Christmas 2017: 5 mistakes when marketing to a cruelty-free audience

It feels like supermarkets have reached a turning point this Christmas. With seasonal ranges only on shelf for a matter of weeks, it’s the perfect time to trial new products and inform your NPD for the rest of the year. And this is exactly what we’ve seen, with an explosion of vegan and free from products on shelf. My personal favourite so far has to be the Lazy Day Vegan Tiffin Box (tastes as good as it looks). But as we sit down to feast, it’s a good time to reflect on how NOT to market to cruelty-free, ethical and vegan shoppers.

1. Don’t make fun of your audience
Rude Health produces oat and rice-based milks, amongst other products, with vegans appearing to represent a high percentage of their customer base. Unfortunately, after a post promoting the benefits of full-fat milk, which led to much confusion on social media, a rant from the brand director of Rude Health then surfaced, painting veganism as a fad and complaining of the righteous attitude of vegans (i.e. their audience). Sorry Rude Health, but you lost some customers that day.

2. Don’t rely on hummus and falafel
I mean, hummus is delicious, as is falafel, but you can have too much of an ok-thing. Pubs, restaurants, bars, supermarkets, coffee shops or any business that serves food – I plea, to look beyond the chickpea. Even though they’re ace. Shout out to the recent Marks & Spencer Rainbow Veg sandwich, made with avocado, roasted veg and pumpkin seeds. And also Caffe Nero and their accidentally vegan mice pies.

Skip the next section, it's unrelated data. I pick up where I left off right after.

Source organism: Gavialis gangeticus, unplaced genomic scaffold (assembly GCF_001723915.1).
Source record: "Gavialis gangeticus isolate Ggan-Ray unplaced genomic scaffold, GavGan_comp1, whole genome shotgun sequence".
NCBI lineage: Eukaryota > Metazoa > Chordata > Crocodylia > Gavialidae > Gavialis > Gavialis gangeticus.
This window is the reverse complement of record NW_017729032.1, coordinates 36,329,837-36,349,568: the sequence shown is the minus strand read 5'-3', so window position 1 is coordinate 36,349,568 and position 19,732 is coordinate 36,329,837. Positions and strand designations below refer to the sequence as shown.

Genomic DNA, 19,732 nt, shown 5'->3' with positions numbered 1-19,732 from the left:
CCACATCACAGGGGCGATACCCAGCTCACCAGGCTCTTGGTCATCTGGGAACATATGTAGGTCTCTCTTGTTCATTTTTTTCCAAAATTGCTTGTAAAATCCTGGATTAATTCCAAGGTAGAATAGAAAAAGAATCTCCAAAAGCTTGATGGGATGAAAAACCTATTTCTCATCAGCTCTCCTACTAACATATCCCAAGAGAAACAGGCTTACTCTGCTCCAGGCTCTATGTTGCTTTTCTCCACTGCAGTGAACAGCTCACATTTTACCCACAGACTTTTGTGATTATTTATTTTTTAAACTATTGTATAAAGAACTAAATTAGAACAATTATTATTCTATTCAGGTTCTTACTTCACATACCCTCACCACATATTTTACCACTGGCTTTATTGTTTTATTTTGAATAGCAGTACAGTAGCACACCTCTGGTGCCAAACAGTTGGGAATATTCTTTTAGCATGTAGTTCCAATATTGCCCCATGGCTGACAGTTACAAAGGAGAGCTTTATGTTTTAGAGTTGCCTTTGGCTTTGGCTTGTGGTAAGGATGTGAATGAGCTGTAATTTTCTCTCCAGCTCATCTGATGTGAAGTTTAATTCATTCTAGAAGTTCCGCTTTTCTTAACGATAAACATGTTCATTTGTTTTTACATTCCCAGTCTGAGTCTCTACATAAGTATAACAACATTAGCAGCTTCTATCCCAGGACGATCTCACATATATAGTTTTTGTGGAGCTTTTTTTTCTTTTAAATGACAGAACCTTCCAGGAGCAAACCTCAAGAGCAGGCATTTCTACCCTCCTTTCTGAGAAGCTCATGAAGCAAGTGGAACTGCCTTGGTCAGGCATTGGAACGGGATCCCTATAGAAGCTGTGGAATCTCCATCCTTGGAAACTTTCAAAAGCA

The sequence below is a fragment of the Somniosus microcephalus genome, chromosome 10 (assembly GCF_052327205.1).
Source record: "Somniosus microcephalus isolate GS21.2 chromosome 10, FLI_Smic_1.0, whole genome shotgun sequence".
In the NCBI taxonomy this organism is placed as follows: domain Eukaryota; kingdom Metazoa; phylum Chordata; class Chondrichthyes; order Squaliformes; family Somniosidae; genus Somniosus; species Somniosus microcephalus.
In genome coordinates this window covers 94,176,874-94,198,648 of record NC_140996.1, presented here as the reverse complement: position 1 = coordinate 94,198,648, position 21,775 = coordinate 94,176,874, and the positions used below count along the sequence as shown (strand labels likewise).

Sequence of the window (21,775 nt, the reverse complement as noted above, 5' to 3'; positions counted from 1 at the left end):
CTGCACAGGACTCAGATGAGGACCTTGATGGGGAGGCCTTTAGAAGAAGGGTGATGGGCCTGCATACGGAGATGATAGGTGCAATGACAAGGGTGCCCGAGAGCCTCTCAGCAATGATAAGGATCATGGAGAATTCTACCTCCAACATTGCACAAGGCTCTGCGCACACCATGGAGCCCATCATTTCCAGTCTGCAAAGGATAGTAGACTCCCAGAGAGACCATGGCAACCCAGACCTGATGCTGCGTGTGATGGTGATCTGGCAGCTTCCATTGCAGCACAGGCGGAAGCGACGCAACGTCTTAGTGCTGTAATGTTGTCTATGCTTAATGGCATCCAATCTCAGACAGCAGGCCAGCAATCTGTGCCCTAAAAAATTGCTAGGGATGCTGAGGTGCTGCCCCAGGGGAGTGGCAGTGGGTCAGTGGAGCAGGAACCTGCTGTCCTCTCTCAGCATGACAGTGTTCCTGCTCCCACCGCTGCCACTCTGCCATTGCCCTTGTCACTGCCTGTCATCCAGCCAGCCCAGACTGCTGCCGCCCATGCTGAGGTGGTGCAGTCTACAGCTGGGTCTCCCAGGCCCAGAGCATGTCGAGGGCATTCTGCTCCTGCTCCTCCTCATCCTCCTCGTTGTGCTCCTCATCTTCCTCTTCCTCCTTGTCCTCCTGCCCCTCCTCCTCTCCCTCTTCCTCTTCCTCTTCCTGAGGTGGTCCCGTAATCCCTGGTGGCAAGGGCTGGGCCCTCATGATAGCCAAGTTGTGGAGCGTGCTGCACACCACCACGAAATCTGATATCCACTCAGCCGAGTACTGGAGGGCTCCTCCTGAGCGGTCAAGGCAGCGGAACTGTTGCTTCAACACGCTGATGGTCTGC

3. Know your own supply chain
Smaller businesses often take pride in their supply chain – sourcing local, quality materials and ingredients from suppliers they know and trust. As businesses grow, the importance of this becomes overlooked. Hence earlier this year, when we saw faux fur bobble hats and coats that were actually made of real fur, as brands such as Asos and Missguided lost control of their own production. This oversight not only dented consumer trust, but unintentionally fuelled the animal fur trade, which according to the RSPCA, 95% of Brits are against.

4. Don’t be misleading: pick a side and stick to it.
Above all – be transparent and clear. Your audience knows their shit. When ethical consumers see an emotional, compassionate statement about how terrible animal testing is, followed by the sentence “we only test on animals when required by law”, what we read is, “We don’t mind testing on animals if it involves the kerching of the Chinese market”. Looking at you, Benefit.

5. Do be proud of what you stand for
Having an identity, and a cause, sets you aside from your competitors. If there’s a cause you believe in, don’t be scared to talk about it – never be vanilla. You may find that it’s a cause your audience were unaware of, and appreciate learning more about your materials and ingredients. For example, many young women may be unaware that their make-up brushes contain squirrel, pony, mink or goat hair. Educating them that your products are cruelty-free can both educate your audience and drive more sales. Eco tools, Too Faced and Urban Decay all speak openly and proudly about the synthetic hair in their brushes. Bobbi Brown makes it almost impossible to discover what their brush hair is made from.

If you have anything to add to this list – let us know!

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